By then, I was well acquainted with the phrase, “We can’t afford that.” My children never entirely embraced my level of acceptance of the phrase, but they certainly understood that when I said it, I meant it.

Factoid: Over 50% of households in this country have an income of under $50,000.00 per year. We have built a house of credit cards, and now, it is beginning to collapse under the weight of our debt.

Here’s my question:

Since big corporations won't have the integrity to regulate themselves, why can't we put back into effect all the regulations that the likes of Ronald Reagan, George H.W. Bush and George W. Bush cancelled, with the enthusiastic assistance of Congress and the Senate?

If we can’t bear to admit it to ourselves, why can’t realtors be required by law to say, “I’m sorry, but with your income level, you just can’t afford a house this expensive.” Why can’t bankers say, “You can’t afford another SUV, so how about a Ford Focus?” Why can’t General Mills/General Foods, etc., say, “We don’t really need to offer 14 varieties of everything and new and improved products every year to make a decent profit.”

Above all, why can’t my government learn to say, “We can’t afford it.”? “We can’t afford another war.” “We can’t afford to bail out another Corporation/Bank, City.” We can’t afford to deny our citizens Universal Health Care/Medicare/Medicaid/Social Security. “We can’t afford to let Pharmaceutical companies squeeze sick people to the point of having to decide whether to buy pills or groceries” “We can’t afford the bankruptcies/loan defaults/credit card debt.”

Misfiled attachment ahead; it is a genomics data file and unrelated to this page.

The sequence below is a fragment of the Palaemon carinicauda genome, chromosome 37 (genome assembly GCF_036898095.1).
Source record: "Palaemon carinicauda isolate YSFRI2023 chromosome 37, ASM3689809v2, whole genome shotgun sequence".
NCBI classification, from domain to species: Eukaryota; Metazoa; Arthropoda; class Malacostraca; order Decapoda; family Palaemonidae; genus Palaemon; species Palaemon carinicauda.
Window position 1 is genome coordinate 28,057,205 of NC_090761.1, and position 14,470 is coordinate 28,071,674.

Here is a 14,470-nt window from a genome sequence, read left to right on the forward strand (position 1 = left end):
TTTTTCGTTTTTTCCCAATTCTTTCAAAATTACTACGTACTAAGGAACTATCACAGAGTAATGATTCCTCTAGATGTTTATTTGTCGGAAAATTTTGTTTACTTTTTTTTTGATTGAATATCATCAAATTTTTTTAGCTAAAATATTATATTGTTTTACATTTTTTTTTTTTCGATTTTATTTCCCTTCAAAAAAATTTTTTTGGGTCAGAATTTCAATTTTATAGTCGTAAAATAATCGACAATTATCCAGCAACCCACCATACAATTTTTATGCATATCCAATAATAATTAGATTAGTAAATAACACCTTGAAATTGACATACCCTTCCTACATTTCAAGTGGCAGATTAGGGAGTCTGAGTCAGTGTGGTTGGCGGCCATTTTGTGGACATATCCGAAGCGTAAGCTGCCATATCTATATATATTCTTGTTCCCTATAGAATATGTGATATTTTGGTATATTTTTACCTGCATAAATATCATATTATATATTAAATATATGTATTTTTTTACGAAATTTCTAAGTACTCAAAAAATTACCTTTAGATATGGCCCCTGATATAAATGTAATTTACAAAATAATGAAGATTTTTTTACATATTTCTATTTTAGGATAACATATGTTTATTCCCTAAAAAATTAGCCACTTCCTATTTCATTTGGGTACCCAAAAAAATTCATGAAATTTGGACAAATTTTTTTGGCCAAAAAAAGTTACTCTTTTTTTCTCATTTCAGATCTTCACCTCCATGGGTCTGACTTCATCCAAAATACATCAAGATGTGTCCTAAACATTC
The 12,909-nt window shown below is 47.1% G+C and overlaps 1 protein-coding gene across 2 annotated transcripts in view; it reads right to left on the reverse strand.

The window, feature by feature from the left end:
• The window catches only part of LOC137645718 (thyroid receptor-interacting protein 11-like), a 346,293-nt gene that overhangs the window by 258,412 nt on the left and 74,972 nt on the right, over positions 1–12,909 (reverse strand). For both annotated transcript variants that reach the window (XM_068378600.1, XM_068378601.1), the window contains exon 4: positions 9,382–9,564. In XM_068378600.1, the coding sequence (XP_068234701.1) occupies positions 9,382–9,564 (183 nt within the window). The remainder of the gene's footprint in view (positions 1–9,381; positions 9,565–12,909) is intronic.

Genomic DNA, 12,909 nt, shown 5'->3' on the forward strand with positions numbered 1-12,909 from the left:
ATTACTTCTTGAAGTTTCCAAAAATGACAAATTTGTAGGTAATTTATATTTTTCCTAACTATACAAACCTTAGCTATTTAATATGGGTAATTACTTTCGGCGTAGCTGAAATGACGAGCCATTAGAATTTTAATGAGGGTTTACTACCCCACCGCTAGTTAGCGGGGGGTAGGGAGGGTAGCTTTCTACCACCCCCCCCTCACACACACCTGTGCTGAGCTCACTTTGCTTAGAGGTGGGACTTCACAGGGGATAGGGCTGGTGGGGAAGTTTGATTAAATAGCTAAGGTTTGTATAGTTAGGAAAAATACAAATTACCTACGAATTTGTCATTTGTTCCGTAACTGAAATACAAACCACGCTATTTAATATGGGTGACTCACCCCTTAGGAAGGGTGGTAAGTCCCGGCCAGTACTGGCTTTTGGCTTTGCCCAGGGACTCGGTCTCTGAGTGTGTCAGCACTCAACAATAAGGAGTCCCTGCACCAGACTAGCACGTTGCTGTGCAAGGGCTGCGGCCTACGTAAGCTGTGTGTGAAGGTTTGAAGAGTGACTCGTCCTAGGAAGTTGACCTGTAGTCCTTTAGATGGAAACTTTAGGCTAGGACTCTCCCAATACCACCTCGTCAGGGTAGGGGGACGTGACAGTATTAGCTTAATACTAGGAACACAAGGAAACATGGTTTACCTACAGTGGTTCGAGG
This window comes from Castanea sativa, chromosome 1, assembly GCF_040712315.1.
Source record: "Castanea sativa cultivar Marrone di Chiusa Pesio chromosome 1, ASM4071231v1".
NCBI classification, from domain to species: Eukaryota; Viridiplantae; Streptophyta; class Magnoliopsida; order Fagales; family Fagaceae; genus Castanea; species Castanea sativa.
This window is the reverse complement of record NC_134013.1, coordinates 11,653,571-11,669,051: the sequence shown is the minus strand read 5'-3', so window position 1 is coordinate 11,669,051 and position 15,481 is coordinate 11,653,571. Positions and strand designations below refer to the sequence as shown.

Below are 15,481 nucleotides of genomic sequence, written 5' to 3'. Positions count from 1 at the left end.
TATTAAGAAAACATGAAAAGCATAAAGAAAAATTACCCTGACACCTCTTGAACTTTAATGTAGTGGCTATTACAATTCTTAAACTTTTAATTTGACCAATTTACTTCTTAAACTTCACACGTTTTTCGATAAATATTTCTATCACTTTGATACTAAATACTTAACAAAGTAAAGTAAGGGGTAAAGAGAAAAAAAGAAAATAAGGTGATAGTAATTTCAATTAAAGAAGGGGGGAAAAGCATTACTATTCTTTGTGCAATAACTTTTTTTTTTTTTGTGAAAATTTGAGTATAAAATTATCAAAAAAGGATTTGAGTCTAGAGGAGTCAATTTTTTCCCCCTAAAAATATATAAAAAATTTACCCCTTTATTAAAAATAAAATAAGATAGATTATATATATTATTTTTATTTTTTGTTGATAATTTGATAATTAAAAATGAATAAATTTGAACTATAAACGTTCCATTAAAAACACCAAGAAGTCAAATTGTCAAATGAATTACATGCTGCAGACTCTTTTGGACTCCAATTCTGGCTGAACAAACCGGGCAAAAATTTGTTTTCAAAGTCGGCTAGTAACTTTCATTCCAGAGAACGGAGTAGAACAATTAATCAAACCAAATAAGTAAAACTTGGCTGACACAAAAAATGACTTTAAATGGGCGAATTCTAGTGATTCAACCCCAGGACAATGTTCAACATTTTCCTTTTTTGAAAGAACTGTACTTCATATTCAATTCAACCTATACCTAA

There is no shame in the phrase, “I can’t afford it.” The shame is in going ahead and spending, anyway.

I’d better stop, now. I’m beginning to hyperventilate.


Dogwalkmusings said...

I can "afford" to tell you this is one great post!

Kell said...

Well said! You are absolutely right.

Sometimes even if you can afford it, you should still say no. I'm trying hard to do that. After I bought the car, of course :)

Tina said...

Well said.
Hell, that's double my family's yearly income, and I'd still be saying, "We can't afford it."
Hmmm...come to think of it, I only know 2 families around here that even come close to making that much.